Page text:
Home-equity loans are becoming the loans of choice for many lenders as they seek to compensate for the disappearance of refinancings.

Their relatively low risk and high return are an attractive draw.

"The home-equity market is finally awakening after being asleep for the past two years," said Mark Zandi, chief economist for Regional Financial Associates, a West Chester, Pa.-based research firm.

As of 1993, outstanding home-equity debt totaled nearly $255 billion, according to the Federal Reserve Board.

Of that total, home-equity lines of credit, revolving lines that consumers tap into as needed, accounted for more than $110 billion, and lump-sum equity loans totaled about $145 billion.

4.4% Growth Foreseen

A recently published report by Regional Financial projected that the amount of home-equity lines of credit would grow 4.4% this year and would continue to grow moderately for the next two years.

The numbers are striking after dismal showings during the past two years.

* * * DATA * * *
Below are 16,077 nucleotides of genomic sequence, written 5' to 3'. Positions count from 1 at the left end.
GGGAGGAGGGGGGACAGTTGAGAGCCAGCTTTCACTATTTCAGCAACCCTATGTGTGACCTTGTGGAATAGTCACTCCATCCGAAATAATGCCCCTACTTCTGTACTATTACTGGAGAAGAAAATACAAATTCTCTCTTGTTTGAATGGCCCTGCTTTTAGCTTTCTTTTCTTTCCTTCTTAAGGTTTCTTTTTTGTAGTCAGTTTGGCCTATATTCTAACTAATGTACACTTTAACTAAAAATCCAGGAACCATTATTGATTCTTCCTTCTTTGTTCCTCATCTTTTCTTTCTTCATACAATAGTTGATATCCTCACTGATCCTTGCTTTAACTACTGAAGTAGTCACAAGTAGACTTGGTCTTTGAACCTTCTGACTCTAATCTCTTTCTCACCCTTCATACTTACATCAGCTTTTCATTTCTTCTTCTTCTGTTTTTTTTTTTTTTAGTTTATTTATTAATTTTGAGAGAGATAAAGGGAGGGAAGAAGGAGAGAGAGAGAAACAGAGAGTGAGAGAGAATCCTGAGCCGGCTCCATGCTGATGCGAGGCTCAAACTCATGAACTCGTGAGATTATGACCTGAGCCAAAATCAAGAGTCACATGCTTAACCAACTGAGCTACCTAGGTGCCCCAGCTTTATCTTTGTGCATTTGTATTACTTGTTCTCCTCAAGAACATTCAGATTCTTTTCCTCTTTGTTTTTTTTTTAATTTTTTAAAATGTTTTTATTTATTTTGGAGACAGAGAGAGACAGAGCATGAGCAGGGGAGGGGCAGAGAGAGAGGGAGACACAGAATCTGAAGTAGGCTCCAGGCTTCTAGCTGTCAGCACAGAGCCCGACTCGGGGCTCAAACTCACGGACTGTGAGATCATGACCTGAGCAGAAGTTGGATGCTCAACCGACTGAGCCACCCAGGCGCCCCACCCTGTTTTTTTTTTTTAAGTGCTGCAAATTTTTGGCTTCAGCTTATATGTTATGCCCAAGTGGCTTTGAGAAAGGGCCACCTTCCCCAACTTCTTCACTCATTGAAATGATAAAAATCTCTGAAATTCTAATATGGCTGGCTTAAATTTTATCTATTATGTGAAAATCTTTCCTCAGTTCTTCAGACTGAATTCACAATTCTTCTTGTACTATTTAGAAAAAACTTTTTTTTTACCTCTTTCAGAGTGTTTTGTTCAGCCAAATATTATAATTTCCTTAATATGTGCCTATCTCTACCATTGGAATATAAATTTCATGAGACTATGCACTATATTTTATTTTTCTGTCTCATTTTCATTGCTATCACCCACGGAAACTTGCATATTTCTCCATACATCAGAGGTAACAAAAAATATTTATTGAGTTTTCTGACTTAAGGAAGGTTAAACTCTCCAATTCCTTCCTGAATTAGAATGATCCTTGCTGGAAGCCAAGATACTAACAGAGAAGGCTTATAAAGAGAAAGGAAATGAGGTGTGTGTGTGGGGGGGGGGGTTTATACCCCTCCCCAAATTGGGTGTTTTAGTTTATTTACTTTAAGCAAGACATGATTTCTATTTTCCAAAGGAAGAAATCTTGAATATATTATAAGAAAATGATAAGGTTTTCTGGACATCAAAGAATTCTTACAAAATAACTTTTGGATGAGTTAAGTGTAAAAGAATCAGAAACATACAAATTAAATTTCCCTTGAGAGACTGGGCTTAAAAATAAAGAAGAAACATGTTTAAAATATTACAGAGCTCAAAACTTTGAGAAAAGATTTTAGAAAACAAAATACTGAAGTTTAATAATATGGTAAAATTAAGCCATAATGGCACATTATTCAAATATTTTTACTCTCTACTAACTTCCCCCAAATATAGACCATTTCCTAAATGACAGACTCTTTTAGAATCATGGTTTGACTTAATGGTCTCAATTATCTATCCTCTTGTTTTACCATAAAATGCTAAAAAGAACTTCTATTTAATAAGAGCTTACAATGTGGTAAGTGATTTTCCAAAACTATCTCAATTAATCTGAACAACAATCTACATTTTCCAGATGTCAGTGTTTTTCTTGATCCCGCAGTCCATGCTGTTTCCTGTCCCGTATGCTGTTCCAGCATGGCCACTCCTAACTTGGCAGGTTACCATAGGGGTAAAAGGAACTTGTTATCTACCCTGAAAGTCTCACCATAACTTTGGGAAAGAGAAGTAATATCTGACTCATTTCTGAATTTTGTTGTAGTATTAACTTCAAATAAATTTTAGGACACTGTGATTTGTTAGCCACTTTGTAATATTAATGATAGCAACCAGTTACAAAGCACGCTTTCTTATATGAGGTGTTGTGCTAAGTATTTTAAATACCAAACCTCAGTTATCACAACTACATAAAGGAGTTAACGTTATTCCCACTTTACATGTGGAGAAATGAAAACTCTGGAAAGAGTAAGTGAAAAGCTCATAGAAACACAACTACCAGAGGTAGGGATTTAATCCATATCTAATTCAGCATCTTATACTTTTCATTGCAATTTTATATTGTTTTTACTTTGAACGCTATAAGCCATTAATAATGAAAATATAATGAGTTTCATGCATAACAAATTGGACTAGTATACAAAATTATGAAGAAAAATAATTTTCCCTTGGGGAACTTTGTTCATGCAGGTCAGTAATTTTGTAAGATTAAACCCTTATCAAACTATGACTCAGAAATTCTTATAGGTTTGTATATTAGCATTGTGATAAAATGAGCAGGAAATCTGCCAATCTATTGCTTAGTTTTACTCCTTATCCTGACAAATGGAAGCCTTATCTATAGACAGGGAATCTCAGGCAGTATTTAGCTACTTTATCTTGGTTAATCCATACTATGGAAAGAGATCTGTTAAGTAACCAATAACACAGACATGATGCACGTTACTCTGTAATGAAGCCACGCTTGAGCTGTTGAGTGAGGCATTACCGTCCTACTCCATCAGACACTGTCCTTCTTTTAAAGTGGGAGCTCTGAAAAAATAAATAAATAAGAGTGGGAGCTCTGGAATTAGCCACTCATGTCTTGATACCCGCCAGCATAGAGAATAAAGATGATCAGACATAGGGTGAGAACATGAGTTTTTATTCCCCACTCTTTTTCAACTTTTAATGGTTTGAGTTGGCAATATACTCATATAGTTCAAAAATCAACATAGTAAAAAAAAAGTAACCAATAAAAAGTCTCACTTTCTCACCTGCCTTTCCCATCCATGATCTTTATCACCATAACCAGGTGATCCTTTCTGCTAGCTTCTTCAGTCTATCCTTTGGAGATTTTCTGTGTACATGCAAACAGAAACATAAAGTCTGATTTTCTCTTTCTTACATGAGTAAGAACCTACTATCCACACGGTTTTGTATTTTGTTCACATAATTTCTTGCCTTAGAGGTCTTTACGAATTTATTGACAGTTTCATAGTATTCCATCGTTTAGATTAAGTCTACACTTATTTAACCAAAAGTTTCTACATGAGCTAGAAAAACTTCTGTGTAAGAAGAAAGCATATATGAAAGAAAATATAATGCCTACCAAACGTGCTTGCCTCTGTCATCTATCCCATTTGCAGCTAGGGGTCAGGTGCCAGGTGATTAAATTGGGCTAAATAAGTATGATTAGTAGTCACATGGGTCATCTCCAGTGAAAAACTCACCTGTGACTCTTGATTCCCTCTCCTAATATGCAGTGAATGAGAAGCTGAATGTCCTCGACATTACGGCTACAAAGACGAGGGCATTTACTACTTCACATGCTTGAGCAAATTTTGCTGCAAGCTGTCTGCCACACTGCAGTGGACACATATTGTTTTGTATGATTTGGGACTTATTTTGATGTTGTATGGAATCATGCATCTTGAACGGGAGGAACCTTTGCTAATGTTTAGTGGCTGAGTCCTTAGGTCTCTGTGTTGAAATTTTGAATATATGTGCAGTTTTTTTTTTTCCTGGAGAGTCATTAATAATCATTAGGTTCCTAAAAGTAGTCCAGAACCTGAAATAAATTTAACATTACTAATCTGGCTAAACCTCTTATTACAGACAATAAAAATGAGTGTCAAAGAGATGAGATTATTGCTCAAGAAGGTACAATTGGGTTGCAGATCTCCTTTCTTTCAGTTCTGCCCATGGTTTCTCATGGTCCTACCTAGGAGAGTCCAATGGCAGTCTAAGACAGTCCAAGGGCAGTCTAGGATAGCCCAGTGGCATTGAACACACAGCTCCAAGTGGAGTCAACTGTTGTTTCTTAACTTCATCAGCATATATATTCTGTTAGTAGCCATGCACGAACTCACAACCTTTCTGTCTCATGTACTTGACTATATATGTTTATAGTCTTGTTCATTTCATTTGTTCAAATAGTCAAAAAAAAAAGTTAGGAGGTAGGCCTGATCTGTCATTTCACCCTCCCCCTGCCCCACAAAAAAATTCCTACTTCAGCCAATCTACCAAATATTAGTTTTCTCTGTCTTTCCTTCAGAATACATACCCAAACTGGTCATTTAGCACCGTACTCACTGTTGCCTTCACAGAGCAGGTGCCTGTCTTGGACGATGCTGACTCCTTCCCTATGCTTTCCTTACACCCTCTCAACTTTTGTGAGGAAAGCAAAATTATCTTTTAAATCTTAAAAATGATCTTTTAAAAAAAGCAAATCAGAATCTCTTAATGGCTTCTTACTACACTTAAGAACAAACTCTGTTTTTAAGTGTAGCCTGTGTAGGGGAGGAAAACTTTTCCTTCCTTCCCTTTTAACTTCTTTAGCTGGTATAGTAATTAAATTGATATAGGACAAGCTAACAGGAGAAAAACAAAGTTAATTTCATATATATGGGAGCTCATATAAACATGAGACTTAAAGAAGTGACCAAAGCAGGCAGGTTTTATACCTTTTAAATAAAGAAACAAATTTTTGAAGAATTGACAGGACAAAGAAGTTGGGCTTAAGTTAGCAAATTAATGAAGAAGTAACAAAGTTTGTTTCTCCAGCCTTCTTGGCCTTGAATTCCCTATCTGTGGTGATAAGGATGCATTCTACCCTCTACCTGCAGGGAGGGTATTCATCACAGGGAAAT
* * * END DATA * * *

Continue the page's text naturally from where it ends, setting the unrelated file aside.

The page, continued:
Mr. Zandi attributed the weak numbers of the recent past to poor consumer demand and the overwhelming attention banks put on the refinancing market.

A rough economic ride earlier this year slowed growth in the home-equity market, he said, and reluctant consumers stayed away from borrowing for a myriad of reasons.

* A weak job market and the slow growth of personal income stopped some consumers from borrowing.

* Difficulty meeting past debts over the last three years made some people reluctant to borrow.

* Home appreciation rose more slowly than the rate of inflation.

* Consumers were taking money from low-yielding bank deposits or certificates of deposit instead of borrowing to pay down debt.

According to Mr. Zandi, modest growth of personal wealth and the employment market, as well as a moderate rise in home prices, should give a boost to the home-equity market.

"Right now lenders are waiting for the market to stabilize, but I think it's come to life," said Mr. Zandi.

Regional gains should be modest in the traditional markets of the Northeast and California, with the mountain states and the Pacific Northwest receiving a big chunk of the new growth.

The South and Southwest have proportionately lower home-equity loan holders than the rest of the country.

Delinquency rates on second mortgages have been less than 1%, one-fourth the national average for conventional home mortgages, according to the American Bankers Association.

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